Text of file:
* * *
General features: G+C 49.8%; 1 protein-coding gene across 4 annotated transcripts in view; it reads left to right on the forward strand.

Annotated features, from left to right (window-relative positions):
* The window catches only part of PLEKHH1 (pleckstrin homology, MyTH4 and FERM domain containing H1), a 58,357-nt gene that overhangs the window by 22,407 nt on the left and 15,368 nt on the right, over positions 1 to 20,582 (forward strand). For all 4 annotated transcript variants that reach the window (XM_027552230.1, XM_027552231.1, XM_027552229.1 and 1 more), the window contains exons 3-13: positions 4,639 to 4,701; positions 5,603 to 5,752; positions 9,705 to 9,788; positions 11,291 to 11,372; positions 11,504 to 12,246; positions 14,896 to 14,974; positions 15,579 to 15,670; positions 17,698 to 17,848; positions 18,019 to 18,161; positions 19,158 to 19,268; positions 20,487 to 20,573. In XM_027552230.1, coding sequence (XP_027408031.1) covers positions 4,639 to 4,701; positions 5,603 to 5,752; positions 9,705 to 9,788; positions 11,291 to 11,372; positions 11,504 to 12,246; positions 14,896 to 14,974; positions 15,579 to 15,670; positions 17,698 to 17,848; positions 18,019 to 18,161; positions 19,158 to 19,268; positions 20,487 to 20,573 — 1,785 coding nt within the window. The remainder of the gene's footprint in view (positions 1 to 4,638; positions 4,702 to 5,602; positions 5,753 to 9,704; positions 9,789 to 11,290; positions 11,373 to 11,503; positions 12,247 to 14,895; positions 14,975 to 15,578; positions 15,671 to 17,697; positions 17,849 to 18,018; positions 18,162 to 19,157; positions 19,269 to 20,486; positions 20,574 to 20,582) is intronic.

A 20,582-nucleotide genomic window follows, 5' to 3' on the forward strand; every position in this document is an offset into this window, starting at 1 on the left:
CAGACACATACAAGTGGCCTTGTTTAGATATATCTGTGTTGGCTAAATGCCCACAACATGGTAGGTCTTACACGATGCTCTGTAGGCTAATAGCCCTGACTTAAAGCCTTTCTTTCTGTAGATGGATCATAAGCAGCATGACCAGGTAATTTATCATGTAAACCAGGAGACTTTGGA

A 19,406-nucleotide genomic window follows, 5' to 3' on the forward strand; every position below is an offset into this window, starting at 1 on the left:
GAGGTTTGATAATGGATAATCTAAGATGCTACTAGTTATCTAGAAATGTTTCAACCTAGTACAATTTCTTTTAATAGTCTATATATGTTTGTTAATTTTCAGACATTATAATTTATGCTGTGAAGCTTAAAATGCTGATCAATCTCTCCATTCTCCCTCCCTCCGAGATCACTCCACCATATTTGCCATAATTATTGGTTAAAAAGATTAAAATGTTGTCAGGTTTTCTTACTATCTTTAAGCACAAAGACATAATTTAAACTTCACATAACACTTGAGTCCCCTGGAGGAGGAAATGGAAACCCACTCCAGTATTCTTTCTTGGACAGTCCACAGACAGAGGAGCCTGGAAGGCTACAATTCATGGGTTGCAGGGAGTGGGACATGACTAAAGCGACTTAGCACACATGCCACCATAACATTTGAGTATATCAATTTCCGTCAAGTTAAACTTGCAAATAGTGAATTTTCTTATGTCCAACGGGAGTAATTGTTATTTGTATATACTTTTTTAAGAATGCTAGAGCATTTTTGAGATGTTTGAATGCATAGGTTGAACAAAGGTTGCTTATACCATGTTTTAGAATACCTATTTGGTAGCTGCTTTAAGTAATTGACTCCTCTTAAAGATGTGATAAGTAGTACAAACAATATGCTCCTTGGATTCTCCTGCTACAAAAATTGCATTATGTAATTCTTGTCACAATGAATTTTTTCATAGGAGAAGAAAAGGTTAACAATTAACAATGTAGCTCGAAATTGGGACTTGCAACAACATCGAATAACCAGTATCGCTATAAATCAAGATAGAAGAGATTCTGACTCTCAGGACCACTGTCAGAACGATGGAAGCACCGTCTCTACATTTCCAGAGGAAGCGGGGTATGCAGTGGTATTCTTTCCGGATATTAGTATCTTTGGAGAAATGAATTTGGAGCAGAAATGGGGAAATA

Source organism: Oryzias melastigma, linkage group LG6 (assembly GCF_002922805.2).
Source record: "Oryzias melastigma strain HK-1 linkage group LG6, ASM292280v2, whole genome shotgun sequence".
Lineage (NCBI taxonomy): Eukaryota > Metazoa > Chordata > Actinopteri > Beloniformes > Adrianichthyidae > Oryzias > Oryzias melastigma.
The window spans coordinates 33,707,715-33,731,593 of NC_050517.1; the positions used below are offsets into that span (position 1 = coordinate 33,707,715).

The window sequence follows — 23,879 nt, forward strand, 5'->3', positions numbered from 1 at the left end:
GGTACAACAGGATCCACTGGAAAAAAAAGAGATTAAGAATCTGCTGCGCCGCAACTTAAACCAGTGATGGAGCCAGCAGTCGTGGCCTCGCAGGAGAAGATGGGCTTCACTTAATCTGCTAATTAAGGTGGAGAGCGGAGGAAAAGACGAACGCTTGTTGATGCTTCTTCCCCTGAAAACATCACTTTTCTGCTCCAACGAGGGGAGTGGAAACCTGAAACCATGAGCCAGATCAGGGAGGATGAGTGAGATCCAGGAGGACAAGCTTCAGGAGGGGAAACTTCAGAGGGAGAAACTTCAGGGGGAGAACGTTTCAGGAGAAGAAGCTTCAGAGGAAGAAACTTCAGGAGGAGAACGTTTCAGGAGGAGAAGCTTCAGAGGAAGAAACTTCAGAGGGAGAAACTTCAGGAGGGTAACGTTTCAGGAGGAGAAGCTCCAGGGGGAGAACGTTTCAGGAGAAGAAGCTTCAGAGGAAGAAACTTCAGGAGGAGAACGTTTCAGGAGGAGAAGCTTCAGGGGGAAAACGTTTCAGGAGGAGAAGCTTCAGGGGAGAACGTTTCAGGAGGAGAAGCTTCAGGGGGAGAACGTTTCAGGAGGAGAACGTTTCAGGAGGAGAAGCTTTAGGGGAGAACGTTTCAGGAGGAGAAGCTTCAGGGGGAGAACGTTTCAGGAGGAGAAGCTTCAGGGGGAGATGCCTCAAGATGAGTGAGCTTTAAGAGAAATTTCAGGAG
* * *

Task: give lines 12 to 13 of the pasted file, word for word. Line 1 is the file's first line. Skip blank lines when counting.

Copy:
The window sequence follows — 23,879 nt, forward strand, 5'->3', positions numbered from 1 at the left end:
GGTACAACAGGATCCACTGGAAAAAAAAGAGATTAAGAATCTGCTGCGCCGCAACTTAAACCAGTGATGGAGCCAGCAGTCGTGGCCTCGCAGGAGAAGATGGGCTTCACTTAATCTGCTAATTAAGGTGGAGAGCGGAGGAAAAGACGAACGCTTGTTGATGCTTCTTCCCCTGAAAACATCACTTTTCTGCTCCAACGAGGGGAGTGGAAACCTGAAACCATGAGCCAGATCAGGGAGGATGAGTGAGATCCAGGAGGACAAGCTTCAGGAGGGGAAACTTCAGAGGGAGAAACTTCAGGGGGAGAACGTTTCAGGAGAAGAAGCTTCAGAGGAAGAAACTTCAGGAGGAGAACGTTTCAGGAGGAGAAGCTTCAGAGGAAGAAACTTCAGAGGGAGAAACTTCAGGAGGGTAACGTTTCAGGAGGAGAAGCTCCAGGGGGAGAACGTTTCAGGAGAAGAAGCTTCAGAGGAAGAAACTTCAGGAGGAGAACGTTTCAGGAGGAGAAGCTTCAGGGGGAAAACGTTTCAGGAGGAGAAGCTTCAGGGGAGAACGTTTCAGGAGGAGAAGCTTCAGGGGGAGAACGTTTCAGGAGGAGAACGTTTCAGGAGGAGAAGCTTTAGGGGAGAACGTTTCAGGAGGAGAAGCTTCAGGGGGAGAACGTTTCAGGAGGAGAAGCTTCAGGGGGAGATGCCTCAAGATGAGTGAGCTTTAAGAGAAATTTCAGGAG